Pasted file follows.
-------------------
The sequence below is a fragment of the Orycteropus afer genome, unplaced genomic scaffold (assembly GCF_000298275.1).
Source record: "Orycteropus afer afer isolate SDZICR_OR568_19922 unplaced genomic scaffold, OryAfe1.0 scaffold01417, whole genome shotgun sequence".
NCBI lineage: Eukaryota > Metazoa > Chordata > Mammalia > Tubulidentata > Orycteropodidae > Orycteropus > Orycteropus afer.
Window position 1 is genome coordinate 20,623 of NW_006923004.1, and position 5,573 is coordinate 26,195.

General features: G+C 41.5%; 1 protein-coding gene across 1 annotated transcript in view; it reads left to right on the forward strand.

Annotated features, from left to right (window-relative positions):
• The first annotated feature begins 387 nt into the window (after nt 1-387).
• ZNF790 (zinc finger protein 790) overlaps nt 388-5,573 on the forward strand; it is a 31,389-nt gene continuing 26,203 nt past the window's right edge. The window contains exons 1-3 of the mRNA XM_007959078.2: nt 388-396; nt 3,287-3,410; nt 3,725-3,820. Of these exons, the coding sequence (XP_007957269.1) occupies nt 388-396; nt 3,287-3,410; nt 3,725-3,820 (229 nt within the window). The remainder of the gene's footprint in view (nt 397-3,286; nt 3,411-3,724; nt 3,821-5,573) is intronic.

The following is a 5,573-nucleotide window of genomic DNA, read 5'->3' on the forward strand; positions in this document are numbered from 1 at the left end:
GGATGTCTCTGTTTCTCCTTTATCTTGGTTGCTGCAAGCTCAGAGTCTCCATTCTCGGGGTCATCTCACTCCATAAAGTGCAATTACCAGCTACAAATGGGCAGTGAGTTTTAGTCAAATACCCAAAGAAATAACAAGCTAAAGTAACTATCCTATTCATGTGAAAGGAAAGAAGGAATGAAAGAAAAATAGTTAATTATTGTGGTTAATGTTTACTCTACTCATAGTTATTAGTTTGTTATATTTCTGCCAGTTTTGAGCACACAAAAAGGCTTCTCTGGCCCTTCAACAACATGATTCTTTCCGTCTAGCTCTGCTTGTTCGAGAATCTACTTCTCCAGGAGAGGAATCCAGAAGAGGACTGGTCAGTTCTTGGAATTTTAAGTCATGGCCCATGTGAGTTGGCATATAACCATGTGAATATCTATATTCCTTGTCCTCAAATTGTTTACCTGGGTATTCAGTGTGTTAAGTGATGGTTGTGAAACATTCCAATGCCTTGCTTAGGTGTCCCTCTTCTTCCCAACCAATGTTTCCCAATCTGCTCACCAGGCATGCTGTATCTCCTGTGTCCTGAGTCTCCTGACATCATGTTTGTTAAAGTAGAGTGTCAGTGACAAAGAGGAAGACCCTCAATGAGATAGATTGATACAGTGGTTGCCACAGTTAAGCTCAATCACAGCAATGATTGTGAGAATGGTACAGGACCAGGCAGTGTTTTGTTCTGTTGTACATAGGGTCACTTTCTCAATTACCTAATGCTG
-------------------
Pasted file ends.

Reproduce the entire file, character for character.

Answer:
The sequence below is a fragment of the Orycteropus afer genome, unplaced genomic scaffold (assembly GCF_000298275.1).
Source record: "Orycteropus afer afer isolate SDZICR_OR568_19922 unplaced genomic scaffold, OryAfe1.0 scaffold01417, whole genome shotgun sequence".
NCBI lineage: Eukaryota > Metazoa > Chordata > Mammalia > Tubulidentata > Orycteropodidae > Orycteropus > Orycteropus afer.
Window position 1 is genome coordinate 20,623 of NW_006923004.1, and position 5,573 is coordinate 26,195.

General features: G+C 41.5%; 1 protein-coding gene across 1 annotated transcript in view; it reads left to right on the forward strand.

Annotated features, from left to right (window-relative positions):
• The first annotated feature begins 387 nt into the window (after nt 1-387).
• ZNF790 (zinc finger protein 790) overlaps nt 388-5,573 on the forward strand; it is a 31,389-nt gene continuing 26,203 nt past the window's right edge. The window contains exons 1-3 of the mRNA XM_007959078.2: nt 388-396; nt 3,287-3,410; nt 3,725-3,820. Of these exons, the coding sequence (XP_007957269.1) occupies nt 388-396; nt 3,287-3,410; nt 3,725-3,820 (229 nt within the window). The remainder of the gene's footprint in view (nt 397-3,286; nt 3,411-3,724; nt 3,821-5,573) is intronic.

The following is a 5,573-nucleotide window of genomic DNA, read 5'->3' on the forward strand; positions in this document are numbered from 1 at the left end:
GGATGTCTCTGTTTCTCCTTTATCTTGGTTGCTGCAAGCTCAGAGTCTCCATTCTCGGGGTCATCTCACTCCATAAAGTGCAATTACCAGCTACAAATGGGCAGTGAGTTTTAGTCAAATACCCAAAGAAATAACAAGCTAAAGTAACTATCCTATTCATGTGAAAGGAAAGAAGGAATGAAAGAAAAATAGTTAATTATTGTGGTTAATGTTTACTCTACTCATAGTTATTAGTTTGTTATATTTCTGCCAGTTTTGAGCACACAAAAAGGCTTCTCTGGCCCTTCAACAACATGATTCTTTCCGTCTAGCTCTGCTTGTTCGAGAATCTACTTCTCCAGGAGAGGAATCCAGAAGAGGACTGGTCAGTTCTTGGAATTTTAAGTCATGGCCCATGTGAGTTGGCATATAACCATGTGAATATCTATATTCCTTGTCCTCAAATTGTTTACCTGGGTATTCAGTGTGTTAAGTGATGGTTGTGAAACATTCCAATGCCTTGCTTAGGTGTCCCTCTTCTTCCCAACCAATGTTTCCCAATCTGCTCACCAGGCATGCTGTATCTCCTGTGTCCTGAGTCTCCTGACATCATGTTTGTTAAAGTAGAGTGTCAGTGACAAAGAGGAAGACCCTCAATGAGATAGATTGATACAGTGGTTGCCACAGTTAAGCTCAATCACAGCAATGATTGTGAGAATGGTACAGGACCAGGCAGTGTTTTGTTCTGTTGTACATAGGGTCACTTTCTCAATTACCTAATGCTG